Environmental Bills to Watch in the 2023 Legislative Session

January 6, 2023

Members of the Indiana General Assembly are at the Indiana Statehouse to begin their yearly session to vote on and amend bills that could become the state’s newest laws.

Some of the bills introduced could affect the state’s environment or help or impede Hoosiers from improving their own effect on the environment.

Senate Bill 33

Solar panel decommissioning and disposal study
Author: Sen. Greg Walker

This bill calls for the Indiana Department of Environmental Management and the Indiana Utility Regulatory Commission to conduct a joint study on the decommissioning and disposal of solar panels in Indiana.

Solar panels and associated electronic waste that have reached the end of their service life are mainly shredded and tossed into landfills. There, they can release toxic materials into the surrounding environment as they break down, including silver, lead and chromium.

The study would look how the state can create a way to pay for the decommissioning and disposal of solar panels in Indiana, including collecting fees, and figure out the best way to recycle or dispose of them and related components.

Senate Bill 91

Annual inspection of CFOs
Author: Sen. Rick Niemeyer

Senate Bill 91 calls for the owners or operators of confined animal feeding operations to submit an annual report to the Indiana Department of Environmental Management that contains information like construction and maintenance details, the operation’s manure management plan and environmental compliance procedures.

The bill could lead to increased oversight over confined feeding operations, which currently do not face much scrutiny from the state’s environmental agency. IDEM performs at least one inspection, called an initial compliance assistance visit, within the first year of operation for new confined feeding operations. From then on, IDEM staff usually conducts inspections only when complaints are raised against a confined feeding operation.

Confined feeding operations and larger concentrated animal feeding operations have been identified as potential sources of recreational waterway impairments like E. coli bacteria and excess nutrients for more than 24,000 miles of rivers and streams in Indiana.

Senate Bill 133

Right to food
Author: Sen. Blake Doriot

Senate Bill 133 seeks to make growing food a right in the state of Indiana. The bill would prevent local governments from adopting ordinances or resolutions that prohibit or “have the effect of” prohibiting the growing or raising of food. The bill would still allow homeowners associations to place restrictions on food growing in leases and contracts.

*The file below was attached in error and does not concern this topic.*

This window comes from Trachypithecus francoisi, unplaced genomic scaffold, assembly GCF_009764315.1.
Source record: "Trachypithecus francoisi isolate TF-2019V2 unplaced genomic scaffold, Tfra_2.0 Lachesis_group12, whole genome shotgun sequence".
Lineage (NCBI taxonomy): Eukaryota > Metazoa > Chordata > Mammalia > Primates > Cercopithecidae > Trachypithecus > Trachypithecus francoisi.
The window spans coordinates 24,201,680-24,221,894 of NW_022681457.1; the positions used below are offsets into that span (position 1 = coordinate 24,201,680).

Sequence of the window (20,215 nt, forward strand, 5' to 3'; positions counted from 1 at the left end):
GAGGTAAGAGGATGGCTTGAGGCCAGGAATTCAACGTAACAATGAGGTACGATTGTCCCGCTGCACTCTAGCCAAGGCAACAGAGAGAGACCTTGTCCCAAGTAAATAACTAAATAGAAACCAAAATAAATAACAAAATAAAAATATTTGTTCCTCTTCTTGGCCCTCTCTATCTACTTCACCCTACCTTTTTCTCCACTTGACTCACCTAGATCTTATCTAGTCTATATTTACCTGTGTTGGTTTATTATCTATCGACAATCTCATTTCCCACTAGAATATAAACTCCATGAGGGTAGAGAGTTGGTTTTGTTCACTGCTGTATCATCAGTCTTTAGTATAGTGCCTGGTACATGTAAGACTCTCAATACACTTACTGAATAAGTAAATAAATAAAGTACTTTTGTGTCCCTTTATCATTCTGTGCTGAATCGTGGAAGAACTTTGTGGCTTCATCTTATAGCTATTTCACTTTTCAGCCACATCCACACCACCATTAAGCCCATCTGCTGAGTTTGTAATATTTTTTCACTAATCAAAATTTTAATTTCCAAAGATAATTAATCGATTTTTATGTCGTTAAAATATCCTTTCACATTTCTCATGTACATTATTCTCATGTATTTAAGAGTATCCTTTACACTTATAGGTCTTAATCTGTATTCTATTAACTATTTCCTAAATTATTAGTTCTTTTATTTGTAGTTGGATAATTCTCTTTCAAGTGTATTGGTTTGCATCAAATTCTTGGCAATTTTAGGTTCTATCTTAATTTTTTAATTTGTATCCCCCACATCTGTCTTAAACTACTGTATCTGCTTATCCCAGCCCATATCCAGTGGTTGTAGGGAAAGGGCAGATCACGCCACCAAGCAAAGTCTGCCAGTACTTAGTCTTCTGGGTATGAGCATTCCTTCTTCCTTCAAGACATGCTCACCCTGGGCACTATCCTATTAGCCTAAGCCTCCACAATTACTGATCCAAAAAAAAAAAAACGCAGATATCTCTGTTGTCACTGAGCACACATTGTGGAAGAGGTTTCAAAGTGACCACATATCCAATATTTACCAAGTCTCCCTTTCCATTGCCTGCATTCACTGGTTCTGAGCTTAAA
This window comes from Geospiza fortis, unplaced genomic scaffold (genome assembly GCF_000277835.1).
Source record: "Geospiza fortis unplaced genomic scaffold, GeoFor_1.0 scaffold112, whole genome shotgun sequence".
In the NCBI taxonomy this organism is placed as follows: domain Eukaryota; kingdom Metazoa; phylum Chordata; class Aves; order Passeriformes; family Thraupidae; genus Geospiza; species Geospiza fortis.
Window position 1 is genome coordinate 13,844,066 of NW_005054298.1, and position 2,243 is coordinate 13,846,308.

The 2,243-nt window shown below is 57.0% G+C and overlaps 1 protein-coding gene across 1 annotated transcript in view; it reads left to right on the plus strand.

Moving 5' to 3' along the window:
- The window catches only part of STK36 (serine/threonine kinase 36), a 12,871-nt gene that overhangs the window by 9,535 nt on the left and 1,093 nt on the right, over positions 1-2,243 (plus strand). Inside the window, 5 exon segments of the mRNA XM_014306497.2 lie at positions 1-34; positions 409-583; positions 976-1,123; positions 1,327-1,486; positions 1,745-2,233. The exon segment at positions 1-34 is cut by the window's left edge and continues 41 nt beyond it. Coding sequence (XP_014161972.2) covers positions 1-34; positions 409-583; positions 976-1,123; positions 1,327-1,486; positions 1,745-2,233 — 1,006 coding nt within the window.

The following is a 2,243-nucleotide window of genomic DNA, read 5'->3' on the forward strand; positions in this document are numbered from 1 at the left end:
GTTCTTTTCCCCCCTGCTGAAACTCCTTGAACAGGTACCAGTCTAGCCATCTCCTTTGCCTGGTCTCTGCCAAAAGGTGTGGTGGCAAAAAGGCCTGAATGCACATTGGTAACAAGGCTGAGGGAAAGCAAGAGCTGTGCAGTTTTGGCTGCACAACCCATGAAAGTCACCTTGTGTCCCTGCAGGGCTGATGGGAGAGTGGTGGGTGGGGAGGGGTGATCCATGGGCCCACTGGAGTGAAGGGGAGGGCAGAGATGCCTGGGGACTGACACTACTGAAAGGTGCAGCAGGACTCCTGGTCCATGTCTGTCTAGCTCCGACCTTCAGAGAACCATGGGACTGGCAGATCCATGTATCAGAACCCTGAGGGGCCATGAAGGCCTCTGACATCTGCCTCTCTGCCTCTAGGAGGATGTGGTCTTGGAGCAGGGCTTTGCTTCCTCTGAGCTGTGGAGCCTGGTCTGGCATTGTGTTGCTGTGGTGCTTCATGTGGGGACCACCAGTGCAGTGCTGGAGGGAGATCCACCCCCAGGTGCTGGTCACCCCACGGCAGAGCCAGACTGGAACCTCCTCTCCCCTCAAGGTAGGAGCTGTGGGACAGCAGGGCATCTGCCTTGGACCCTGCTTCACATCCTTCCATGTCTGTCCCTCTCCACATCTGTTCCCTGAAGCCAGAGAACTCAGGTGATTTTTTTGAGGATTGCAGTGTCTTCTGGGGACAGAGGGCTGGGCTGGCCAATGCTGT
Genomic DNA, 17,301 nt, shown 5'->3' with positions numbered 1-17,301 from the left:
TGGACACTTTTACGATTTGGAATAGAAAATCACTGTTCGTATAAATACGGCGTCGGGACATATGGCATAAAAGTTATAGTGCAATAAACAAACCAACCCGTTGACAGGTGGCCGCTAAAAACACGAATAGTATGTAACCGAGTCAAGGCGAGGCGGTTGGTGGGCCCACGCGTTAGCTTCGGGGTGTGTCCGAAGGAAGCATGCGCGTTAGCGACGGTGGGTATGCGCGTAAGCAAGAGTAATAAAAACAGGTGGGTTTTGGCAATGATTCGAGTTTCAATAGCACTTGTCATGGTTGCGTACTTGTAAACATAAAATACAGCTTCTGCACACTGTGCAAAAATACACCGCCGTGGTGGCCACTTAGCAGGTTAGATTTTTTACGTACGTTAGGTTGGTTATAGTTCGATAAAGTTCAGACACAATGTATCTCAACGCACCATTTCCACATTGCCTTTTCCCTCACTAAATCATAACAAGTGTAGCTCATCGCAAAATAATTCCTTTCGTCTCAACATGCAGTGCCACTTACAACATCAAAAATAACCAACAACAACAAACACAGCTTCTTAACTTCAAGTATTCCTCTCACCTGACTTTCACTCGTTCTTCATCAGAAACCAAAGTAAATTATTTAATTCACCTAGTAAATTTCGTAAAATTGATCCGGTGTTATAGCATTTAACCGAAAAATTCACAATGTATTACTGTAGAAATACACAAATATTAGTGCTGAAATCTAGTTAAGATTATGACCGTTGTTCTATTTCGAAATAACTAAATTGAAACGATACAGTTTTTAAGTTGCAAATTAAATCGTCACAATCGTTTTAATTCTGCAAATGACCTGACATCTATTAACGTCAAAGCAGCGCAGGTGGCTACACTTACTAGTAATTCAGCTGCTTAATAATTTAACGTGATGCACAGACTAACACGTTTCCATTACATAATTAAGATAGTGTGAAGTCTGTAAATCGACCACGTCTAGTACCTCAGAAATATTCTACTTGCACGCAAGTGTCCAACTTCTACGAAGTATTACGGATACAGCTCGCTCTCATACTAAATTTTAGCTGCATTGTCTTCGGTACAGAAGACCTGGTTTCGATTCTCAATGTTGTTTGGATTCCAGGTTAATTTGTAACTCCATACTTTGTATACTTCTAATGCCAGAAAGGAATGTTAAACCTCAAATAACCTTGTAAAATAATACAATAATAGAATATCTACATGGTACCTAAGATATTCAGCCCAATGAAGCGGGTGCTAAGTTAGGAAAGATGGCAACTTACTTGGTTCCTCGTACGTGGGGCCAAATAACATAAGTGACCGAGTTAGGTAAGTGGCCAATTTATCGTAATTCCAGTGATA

Senate Bill 155

IDEM matters
Author: Sen. Rick Niemeyer

Senate Bill 155 makes two changes to the Indiana Code that affect the Indiana Department of Environmental Management. The bill would allow the Environmental Rules Board, a 16-member board comprising representatives from multiple interests that votes on the rules carried out by IDEM, to amend fees. The bill would also make it state law that if the federal government designates an area of Indiana as being in attainment, nonattainment or unclassifiable under the Clean Air Act, the designation becomes effective and enforceable in Indiana under state air pollution control laws on the date of the regulation. The board could also adopt rules to set air quality standards under SB 155.

Senate Bill 176

Small modular reactors
Author: Sen. Eric Koch

Senate Bill 176 amends a 2022 law allowing the construction of small modular nuclear reactors in Indiana to allow for the construction of larger power plants. The 2022 law limited the reactor size to 350 megawatts, but SB 176 would allow up to a 470-megawatt electric generating capacity.

Senate Bill 180

Allocation of wastewater utility costs
Author: Sen. Eric Koch

Senate Bill 180 would allow utility companies that provide both water and wastewater service in areas in which the utility company has acquired wastewater utility property in an acquisition to pass on the cost of utility property to their customers with the approval of the Indiana Utility Regulatory Commission.

The bill will most likely result in major water suppliers, like Indiana American Water, recovering costs by passing them on to customers. The company took over city of Charlestown’s water utility in 2018 through the IURC and opened a new treatment facility in September.

Charlestown officials are currently planning to build a new $40 million wastewater treatment plant. It’s unclear whether the company has any plans to acquire that facility in the future, but Indiana American Water could recover some of the costs of that acquisition through rate changes due to SB 180.

The IURC currently regulates 66 water utilities that provide service to about 45% of the state’s residential water customers, including 24 wastewater utilities.